Highway hazards: Is G-B ready for CPEC traffic load?

Some fear road accidents will become bigger threat than sectarianism.


Shabbir Mir February 14, 2017
PHOTO: AFP

GILGIT: The high profile CPEC project may be a boon for the country, but if certain corrective measures are not adopted, it may prove to be a bane for residents G-B.

Presently G-B residents of the area have to brave an arduous 20-hour journey from to get to Islamabad via the narrow 600 km Karakoram Highway (KKH).

“It will be a nightmare for travellers,” said Aziz Ahmad, a development expert and a businessman.

“The journey will take twice or thrice as long once CPEC becomes fully operational as traffic will increase manifold and heavy containers will begin to ply the route,” Ahmed told The Express Tribune on Tuesday. “The KKH is narrow and one will not be able to overtake big containers everywhere,” he added.

According to some reporters, at least 7,000 shipping containers will pass through G-B every day via the KKH – a strategic highway that connects Pakistan with China after traversing some 450 km in G-B.

In other words it comes down to a container every ten seconds once CPEC is in full swing.

The heavy container traffic will leave travellers stuck between the convoys.

In a recent meeting with PPP Senator Taj Haider, who recently visited G-B with a delegation, Ahmad said the senator believed it was impossible for the government to make CPEC successful without widening KKH.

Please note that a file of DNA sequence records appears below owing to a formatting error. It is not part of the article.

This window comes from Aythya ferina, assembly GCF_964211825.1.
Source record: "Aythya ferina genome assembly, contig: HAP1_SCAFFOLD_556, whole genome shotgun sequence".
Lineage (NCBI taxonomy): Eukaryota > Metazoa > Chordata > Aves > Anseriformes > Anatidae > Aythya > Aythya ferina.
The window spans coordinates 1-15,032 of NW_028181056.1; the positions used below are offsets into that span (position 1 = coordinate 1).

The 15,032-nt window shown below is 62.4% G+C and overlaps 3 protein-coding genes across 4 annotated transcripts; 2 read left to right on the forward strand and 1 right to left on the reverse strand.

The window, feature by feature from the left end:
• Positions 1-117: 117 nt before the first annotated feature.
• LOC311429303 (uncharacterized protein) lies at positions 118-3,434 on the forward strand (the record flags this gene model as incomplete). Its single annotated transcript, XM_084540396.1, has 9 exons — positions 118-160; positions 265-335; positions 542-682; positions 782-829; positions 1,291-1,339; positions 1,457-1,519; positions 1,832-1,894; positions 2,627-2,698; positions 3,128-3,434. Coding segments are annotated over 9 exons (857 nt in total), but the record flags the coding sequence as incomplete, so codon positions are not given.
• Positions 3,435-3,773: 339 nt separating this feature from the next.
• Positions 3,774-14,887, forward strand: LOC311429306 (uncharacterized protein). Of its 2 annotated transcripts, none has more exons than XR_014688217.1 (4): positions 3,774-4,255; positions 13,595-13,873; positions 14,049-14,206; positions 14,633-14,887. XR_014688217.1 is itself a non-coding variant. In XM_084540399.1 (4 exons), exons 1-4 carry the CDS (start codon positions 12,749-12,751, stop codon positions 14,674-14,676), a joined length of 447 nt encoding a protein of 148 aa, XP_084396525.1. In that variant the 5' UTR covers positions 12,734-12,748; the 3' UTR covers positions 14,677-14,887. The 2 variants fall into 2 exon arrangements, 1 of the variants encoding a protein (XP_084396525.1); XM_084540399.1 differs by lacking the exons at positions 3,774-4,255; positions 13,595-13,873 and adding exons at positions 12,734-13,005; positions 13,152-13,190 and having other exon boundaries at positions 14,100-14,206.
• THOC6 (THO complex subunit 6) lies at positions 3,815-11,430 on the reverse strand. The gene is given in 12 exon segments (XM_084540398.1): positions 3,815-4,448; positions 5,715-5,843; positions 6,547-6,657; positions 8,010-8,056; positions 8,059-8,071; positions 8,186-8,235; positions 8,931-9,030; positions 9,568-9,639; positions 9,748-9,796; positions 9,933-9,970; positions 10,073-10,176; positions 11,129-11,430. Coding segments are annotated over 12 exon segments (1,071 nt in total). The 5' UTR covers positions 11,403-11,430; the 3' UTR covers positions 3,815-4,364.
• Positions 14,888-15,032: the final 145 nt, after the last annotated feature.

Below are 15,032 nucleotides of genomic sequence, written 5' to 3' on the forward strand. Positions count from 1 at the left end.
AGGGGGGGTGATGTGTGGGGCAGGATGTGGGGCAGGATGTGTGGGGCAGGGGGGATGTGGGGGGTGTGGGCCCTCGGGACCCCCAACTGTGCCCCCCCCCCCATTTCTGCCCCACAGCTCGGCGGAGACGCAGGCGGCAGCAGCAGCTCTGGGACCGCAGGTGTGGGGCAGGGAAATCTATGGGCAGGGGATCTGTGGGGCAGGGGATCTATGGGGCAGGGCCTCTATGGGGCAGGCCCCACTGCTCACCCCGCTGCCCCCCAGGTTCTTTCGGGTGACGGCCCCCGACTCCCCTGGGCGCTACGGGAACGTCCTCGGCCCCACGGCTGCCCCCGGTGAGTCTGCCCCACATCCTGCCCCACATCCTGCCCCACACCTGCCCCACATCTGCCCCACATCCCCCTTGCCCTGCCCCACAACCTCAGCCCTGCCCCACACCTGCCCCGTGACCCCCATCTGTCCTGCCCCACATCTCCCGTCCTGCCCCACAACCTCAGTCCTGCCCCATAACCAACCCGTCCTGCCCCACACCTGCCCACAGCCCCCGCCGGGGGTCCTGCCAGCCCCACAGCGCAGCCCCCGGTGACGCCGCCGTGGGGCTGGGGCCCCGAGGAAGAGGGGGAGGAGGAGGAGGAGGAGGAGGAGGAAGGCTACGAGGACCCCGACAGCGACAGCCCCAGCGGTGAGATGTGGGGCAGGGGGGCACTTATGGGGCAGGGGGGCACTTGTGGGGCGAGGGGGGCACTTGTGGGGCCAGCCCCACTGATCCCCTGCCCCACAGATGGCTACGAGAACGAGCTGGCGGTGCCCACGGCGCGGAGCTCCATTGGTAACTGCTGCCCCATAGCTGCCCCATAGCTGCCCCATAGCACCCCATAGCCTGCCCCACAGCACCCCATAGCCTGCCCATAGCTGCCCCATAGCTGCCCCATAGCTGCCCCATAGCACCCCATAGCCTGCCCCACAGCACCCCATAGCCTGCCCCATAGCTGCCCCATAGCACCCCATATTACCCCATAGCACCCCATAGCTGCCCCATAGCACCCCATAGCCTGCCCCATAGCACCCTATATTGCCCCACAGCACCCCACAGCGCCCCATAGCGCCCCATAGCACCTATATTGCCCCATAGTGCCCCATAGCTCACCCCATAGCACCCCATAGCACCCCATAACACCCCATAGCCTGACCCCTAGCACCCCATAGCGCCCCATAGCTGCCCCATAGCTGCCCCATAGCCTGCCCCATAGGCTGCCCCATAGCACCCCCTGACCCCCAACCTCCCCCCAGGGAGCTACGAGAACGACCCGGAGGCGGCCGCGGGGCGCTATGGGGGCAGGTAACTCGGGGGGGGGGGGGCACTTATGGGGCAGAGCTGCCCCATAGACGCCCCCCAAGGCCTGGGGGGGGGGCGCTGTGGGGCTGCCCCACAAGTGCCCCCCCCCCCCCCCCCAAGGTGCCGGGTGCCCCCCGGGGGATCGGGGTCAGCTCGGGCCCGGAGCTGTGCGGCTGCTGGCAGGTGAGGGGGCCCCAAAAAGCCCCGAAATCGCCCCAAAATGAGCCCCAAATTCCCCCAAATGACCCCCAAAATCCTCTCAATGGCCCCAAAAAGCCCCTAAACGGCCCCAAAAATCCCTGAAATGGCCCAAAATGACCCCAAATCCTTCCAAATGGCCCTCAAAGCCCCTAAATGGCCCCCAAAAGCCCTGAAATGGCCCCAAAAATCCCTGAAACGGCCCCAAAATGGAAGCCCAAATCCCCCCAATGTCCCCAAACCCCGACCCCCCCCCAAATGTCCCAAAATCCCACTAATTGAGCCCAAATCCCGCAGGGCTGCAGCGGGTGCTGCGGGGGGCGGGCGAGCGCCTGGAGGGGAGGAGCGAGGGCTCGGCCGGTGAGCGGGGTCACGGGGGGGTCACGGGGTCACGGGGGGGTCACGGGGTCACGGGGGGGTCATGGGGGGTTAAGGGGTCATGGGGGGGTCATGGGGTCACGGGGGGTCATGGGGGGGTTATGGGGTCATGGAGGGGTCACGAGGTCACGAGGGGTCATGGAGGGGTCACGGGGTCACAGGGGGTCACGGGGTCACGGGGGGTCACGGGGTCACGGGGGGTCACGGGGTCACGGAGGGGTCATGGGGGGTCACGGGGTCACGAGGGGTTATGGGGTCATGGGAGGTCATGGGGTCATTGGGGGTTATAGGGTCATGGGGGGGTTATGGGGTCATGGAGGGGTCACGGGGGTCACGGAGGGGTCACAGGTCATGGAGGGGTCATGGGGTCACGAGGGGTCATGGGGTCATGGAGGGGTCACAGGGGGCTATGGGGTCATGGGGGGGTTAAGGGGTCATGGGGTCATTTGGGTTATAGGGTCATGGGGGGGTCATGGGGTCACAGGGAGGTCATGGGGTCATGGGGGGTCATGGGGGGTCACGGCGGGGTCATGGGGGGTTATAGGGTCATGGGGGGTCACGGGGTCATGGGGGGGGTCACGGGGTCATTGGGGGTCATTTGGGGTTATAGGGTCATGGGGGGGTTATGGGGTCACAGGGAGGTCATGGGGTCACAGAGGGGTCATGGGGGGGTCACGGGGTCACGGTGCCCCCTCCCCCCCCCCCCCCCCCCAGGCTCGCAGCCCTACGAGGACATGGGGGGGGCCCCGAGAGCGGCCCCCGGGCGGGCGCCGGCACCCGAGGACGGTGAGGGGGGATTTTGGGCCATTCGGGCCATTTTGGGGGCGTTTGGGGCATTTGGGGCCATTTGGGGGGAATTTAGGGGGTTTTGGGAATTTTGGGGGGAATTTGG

Sabir Hussain, another development activist, said more people will die in road accidents if the existing road networks weren’t improved for CPEC convoys.

“I’ll tell you in one year the total casualties of people will be more than the combined casualties of people in sectarian crisis and personal feuds.”

The G-B government hopes thing will improve with the passage of time as Pakistan is committed to make the project successful. “G-B is our priority and the government will definitely pay attention to the roads as well,” G-B government spokesman Faizullah Faraq said.

Published in The Express Tribune, February 14th, 2017.

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COMMENTS (3)

ashar | 4 years ago | Reply Does anybody calculated effect on nature when 7000 diesel operated trucks pass these valleys. Please check this as well , so we will prepare for counter ENV strategy. Thanks for understanding. Regards,
Helga Ahmad | 4 years ago | Reply Wonder if concern has ever been expressed of the effect the constant vibration of this massive increase of traffic will hace on the already wounded terrain along the KKH? A landslide near Kayal some years back was caused by the collapse of some rock formation, which for years showed the deepening cracks initially caused duriing the construction of the KKH, when uncontrolled dynamiting was the approach to cutting the mountain. Cracks are visible everywhere and remain ignored.
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